Billy Mitchell In Alaska

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Peering over the bank, I could see the top of a tent. It was about lunchtime. Yelling “gee” to the leader, I jumped up the bank with the team. There in front of the tent was a sled on which a man was sitting, with his head leaning over on his hands. Sitting in front of him, immovable, was a large, black dog. I called to the man but received no response, and going closer found that he was frozen to death. The mail was in the sled under him. Between his teeth was a match, and between his knees was a box on which he had tried to scratch the match when his hands had frozen.

Pieces of harness showed where four of his dogs had bitten out and left; his only remaining companion was this half-bred dog with all four feet frozen. We put the body of the mail carrier in his tent, which we laced up, and shot his dog. Then we proceeded on down the river.

In a couple of days we arrived at Copper Center, where there was a settlement of Indians. I noticed one especially handsome large Indian with reddish hair and blue eyes. I asked him his name, and he answered, “Me named Cross River Joe.”

“Who your papa?” I asked.

“Long time ago big soldier chief, he come here. He my papa,” Joe replied. “Now me chief of tribe.”

“Where your mama?” I went on, inspired by some curiosity.

“She live in cabin up river,” he answered. I told him I would like to see his mama tomorrow, so the following day she appeared, decked out in very handsome beaded caribou-skin clothes, with a large aneroid barometer hanging around her neck, like a jewel. It was of brass, polished till it shone. The barometer had been given her as a magic talisman by the “soldier chief” who was Joe’s father.

Copper Center was just north of the Coast Range, and here I encountered a sergeant from Valdez who had some telegraph supplies in his charge. Proceeding south from there, I came to the Thompson Pass in the Coast Range, where I met Captain Burnell.

I had now traversed the whole route over which the telegraph line was to run from Eagle City to the coast. We made all arrangements possible between ourselves for its completion. I returned over the trail we had broken and fortunately got by the Tokio River without breaking through again.

On this trip I fell in with the Middlefork Indians on the Forty Mile Creek, whose chief, Joseph, became one of my great friends and companions later on. He had thirteen families under him. Their country began about one hundred miles south of the Yukon and extended over to the Tanana divide. They were great hunters, trappers, and fishermen.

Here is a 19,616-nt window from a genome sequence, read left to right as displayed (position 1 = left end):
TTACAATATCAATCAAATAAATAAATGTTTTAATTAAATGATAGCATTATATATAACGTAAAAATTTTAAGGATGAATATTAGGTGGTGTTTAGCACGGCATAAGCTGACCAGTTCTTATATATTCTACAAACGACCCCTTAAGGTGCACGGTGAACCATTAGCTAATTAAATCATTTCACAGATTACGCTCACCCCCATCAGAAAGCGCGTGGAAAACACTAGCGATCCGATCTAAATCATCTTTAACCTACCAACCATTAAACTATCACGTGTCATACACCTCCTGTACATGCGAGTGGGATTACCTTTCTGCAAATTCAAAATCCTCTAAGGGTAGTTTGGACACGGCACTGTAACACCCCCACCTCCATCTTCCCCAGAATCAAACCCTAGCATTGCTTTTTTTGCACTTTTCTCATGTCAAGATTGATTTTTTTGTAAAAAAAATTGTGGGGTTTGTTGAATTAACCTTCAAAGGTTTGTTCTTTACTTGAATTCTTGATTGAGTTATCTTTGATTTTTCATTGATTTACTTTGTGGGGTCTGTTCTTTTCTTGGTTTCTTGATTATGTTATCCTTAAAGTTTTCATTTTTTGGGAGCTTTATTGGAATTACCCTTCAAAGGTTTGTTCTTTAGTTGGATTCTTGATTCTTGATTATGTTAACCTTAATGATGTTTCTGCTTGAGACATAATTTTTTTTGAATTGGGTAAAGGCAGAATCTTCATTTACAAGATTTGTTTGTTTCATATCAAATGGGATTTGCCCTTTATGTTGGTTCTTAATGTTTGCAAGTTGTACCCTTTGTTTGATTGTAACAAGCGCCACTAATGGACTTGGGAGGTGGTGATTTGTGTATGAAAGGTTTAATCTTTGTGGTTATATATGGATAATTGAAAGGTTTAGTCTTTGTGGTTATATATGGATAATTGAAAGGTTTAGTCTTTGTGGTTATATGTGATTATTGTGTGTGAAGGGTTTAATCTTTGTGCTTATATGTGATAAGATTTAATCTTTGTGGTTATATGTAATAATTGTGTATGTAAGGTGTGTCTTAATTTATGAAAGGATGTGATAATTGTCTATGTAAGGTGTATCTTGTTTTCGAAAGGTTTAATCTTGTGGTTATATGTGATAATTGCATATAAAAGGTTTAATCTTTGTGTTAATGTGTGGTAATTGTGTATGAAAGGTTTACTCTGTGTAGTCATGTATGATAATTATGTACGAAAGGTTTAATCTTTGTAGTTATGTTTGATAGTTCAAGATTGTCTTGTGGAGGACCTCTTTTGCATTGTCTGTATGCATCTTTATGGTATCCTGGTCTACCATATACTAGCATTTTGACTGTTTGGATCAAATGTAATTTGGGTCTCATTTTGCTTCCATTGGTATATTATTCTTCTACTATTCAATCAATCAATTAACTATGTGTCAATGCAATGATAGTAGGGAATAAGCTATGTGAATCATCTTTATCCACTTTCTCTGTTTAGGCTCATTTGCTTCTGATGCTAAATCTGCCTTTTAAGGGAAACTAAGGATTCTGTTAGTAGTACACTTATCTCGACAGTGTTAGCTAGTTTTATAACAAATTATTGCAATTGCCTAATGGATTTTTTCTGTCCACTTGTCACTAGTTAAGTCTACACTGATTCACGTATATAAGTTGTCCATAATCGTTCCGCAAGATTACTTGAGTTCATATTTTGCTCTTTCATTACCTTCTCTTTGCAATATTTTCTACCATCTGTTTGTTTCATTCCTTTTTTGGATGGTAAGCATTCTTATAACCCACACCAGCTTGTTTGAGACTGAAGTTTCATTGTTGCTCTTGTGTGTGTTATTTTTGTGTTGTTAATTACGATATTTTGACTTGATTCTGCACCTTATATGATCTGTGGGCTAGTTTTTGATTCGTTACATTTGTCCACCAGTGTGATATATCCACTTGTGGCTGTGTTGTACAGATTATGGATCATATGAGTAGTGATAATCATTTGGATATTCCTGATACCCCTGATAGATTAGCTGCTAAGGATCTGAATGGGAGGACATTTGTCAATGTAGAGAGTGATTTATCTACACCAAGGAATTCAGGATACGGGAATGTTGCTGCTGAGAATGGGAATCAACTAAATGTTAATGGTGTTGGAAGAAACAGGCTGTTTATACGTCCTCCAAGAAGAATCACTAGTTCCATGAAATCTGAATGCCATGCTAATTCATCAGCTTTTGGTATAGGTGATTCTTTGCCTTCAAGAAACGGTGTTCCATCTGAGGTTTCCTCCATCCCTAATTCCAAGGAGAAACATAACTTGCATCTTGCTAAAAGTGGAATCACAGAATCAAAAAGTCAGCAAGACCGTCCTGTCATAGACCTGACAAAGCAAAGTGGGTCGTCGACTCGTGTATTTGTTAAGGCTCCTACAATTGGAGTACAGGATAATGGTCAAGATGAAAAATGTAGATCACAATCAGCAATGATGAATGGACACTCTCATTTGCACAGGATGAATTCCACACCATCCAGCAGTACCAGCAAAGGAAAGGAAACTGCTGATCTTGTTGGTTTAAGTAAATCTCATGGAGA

Every Indian tribe had its own clearly defined hunting grounds and boundaries, and each hated every other tribe. The only time they got together was in their general hate for the white man. All of them, however, respected the soldiers, especially the “soldier chiefs.” I was the first officer to come into Chief Joseph’s camp. As he heard my men calling me lieutenant, he always afterward addressed me as “Chief Klutina,” that being his rendition of the word “lieutenant.” I was later known by that name to all the Indians in that part of the country.

Back at Fort Egbert, Mitchell found his men still in a bad state. Growing restless in the dark and melancholy Alaska winter, they had taken to brawling with the townspeople of nearby Eagle City. Mutiny threatened. Characteristically, Mitchell decided that his best course was to get them to work as soon as possible. His plan was to head south in January, 1902, surveying the telegraph route and transporting poles and supplies to be cached along the way.

Mitchell’s goal was the Tanana River, about 150 miles distant. To reach it, he took a somewhat circuitous route, following the Yukon River east a way into Canada, and then turning south along its tributary, the Forty Mile Creek, which eventually recrossed the border. “I decided to go that way,” he explained, “because there was no trail broken over the mountains for horse sleighs... Sledding along the rivers made the distance further but did not require anything like the exertion incident to scaling the mountains and ridges.”

Progress was slow and laborious; but by the end of the winter a right of way had been cut to the Tanana. “Gradually it began to dawn on people that we were going to build the telegraph lines,” Mitchell wrote with no little pride, “and that it was possible to do so in the dreaded winter. Those who had failed accused us of wasting equipment and endangering the lives of men and animals, but I never lost a man or even had one seriously frozen.” Unless some unforeseen accident occurred, he felt certain that the telegraph system across Alaska would be completed within the next two years.

Gradually the streams showed signs of breaking, and we came back from the trail to Fort Egbert, putting our dogs in the corral for the summer. The snow melted from the hills and ran down, forming pools of water. From the south, ducks began to arrive, first by tens, then by hundreds and thousands. In May, the Yukon River was still frozen.